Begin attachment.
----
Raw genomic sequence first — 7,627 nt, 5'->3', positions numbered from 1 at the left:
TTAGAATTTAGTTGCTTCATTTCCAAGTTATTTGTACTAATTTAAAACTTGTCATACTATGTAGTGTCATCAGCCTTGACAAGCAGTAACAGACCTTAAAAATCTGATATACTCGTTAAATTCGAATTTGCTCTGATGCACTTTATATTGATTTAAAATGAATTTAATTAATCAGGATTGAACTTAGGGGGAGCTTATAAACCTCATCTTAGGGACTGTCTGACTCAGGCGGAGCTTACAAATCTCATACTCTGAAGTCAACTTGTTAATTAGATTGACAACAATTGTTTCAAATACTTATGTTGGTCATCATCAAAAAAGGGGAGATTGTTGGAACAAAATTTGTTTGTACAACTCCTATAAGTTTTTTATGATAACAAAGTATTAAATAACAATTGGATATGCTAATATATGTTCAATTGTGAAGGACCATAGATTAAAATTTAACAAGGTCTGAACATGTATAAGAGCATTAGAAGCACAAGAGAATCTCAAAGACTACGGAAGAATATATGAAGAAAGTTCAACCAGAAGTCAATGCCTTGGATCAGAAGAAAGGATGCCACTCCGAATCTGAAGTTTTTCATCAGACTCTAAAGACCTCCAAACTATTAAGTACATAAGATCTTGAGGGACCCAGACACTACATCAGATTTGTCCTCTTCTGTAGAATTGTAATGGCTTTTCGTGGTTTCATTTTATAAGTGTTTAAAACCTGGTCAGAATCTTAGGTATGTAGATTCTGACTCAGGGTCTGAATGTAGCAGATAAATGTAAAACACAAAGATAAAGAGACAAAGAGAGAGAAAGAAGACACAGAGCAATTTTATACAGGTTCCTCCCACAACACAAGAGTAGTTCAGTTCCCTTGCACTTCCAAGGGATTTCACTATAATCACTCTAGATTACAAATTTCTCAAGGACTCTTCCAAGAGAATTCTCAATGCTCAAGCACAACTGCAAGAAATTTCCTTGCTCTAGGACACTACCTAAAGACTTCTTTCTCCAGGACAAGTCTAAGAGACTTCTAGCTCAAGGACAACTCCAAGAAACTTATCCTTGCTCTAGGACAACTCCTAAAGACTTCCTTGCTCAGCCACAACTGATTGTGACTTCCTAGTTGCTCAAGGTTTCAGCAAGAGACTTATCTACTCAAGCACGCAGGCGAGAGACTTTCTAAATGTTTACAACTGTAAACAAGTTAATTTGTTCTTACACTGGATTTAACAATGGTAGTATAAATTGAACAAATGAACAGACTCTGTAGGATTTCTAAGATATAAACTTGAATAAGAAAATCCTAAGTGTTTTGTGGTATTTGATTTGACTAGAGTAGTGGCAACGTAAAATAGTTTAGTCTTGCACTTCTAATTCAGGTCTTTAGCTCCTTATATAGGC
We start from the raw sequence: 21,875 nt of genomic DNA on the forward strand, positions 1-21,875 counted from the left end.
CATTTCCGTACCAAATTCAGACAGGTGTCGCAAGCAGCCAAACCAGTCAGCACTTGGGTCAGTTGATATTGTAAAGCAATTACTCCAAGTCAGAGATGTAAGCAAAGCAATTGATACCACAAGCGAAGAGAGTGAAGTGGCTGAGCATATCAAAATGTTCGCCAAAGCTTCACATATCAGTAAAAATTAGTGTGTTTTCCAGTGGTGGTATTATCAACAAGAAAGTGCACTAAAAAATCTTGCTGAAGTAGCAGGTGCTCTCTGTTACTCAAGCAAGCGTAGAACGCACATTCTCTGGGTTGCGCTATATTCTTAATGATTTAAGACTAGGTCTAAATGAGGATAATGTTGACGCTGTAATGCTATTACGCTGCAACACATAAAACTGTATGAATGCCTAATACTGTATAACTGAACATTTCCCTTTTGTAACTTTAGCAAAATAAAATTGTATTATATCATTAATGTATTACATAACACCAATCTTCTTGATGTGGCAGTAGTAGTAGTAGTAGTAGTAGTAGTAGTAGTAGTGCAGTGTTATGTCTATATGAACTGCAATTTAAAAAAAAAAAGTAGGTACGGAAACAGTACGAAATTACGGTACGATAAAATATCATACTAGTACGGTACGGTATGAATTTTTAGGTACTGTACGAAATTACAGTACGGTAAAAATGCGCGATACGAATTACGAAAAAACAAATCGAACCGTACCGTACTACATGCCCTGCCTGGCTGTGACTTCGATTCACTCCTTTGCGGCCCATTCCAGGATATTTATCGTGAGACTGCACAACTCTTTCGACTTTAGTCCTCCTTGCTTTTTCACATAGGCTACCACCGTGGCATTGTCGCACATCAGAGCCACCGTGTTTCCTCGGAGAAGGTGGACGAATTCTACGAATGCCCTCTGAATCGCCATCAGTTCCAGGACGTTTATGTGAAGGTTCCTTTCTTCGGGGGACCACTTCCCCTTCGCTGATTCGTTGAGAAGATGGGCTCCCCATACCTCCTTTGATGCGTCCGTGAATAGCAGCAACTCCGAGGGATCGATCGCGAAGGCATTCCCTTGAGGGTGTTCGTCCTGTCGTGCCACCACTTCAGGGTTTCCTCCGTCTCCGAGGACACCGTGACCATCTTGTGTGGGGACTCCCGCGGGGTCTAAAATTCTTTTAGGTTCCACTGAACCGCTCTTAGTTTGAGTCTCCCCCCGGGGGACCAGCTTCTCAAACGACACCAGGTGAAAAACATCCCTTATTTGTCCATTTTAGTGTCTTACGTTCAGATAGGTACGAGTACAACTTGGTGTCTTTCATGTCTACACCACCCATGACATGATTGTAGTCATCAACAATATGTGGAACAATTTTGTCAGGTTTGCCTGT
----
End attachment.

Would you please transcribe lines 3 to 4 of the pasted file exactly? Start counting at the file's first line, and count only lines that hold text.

We start from the raw sequence: 21,875 nt of genomic DNA on the forward strand, positions 1-21,875 counted from the left end.
CATTTCCGTACCAAATTCAGACAGGTGTCGCAAGCAGCCAAACCAGTCAGCACTTGGGTCAGTTGATATTGTAAAGCAATTACTCCAAGTCAGAGATGTAAGCAAAGCAATTGATACCACAAGCGAAGAGAGTGAAGTGGCTGAGCATATCAAAATGTTCGCCAAAGCTTCACATATCAGTAAAAATTAGTGTGTTTTCCAGTGGTGGTATTATCAACAAGAAAGTGCACTAAAAAATCTTGCTGAAGTAGCAGGTGCTCTCTGTTACTCAAGCAAGCGTAGAACGCACATTCTCTGGGTTGCGCTATATTCTTAATGATTTAAGACTAGGTCTAAATGAGGATAATGTTGACGCTGTAATGCTATTACGCTGCAACACATAAAACTGTATGAATGCCTAATACTGTATAACTGAACATTTCCCTTTTGTAACTTTAGCAAAATAAAATTGTATTATATCATTAATGTATTACATAACACCAATCTTCTTGATGTGGCAGTAGTAGTAGTAGTAGTAGTAGTAGTAGTAGTAGTGCAGTGTTATGTCTATATGAACTGCAATTTAAAAAAAAAAAGTAGGTACGGAAACAGTACGAAATTACGGTACGATAAAATATCATACTAGTACGGTACGGTATGAATTTTTAGGTACTGTACGAAATTACAGTACGGTAAAAATGCGCGATACGAATTACGAAAAAACAAATCGAACCGTACCGTACTACATGCCCTGCCTGGCTGTGACTTCGATTCACTCCTTTGCGGCCCATTCCAGGATATTTATCGTGAGACTGCACAACTCTTTCGACTTTAGTCCTCCTTGCTTTTTCACATAGGCTACCACCGTGGCATTGTCGCACATCAGAGCCACCGTGTTTCCTCGGAGAAGGTGGACGAATTCTACGAATGCCCTCTGAATCGCCATCAGTTCCAGGACGTTTATGTGAAGGTTCCTTTCTTCGGGGGACCACTTCCCCTTCGCTGATTCGTTGAGAAGATGGGCTCCCCATACCTCCTTTGATGCGTCCGTGAATAGCAGCAACTCCGAGGGATCGATCGCGAAGGCATTCCCTTGAGGGTGTTCGTCCTGTCGTGCCACCACTTCAGGGTTTCCTCCGTCTCCGAGGACACCGTGACCATCTTGTGTGGGGACTCCCGCGGGGTCTAAAATTCTTTTAGGTTCCACTGAACCGCTCTTAGTTTGAGTCTCCCCCCGGGGGACCAGCTTCTCAAACGACACCAGGTGAAAAACATCCCTTATTTGTCCATTTTAGTGTCTTACGTTCAGATAGGTACGAGTACAACTTGGTGTCTTTCATGTCTACACCACCCATGACATGATTGTAGTCATCAACAATATGTGGAACAATTTTGTCAGGTTTGCCTGT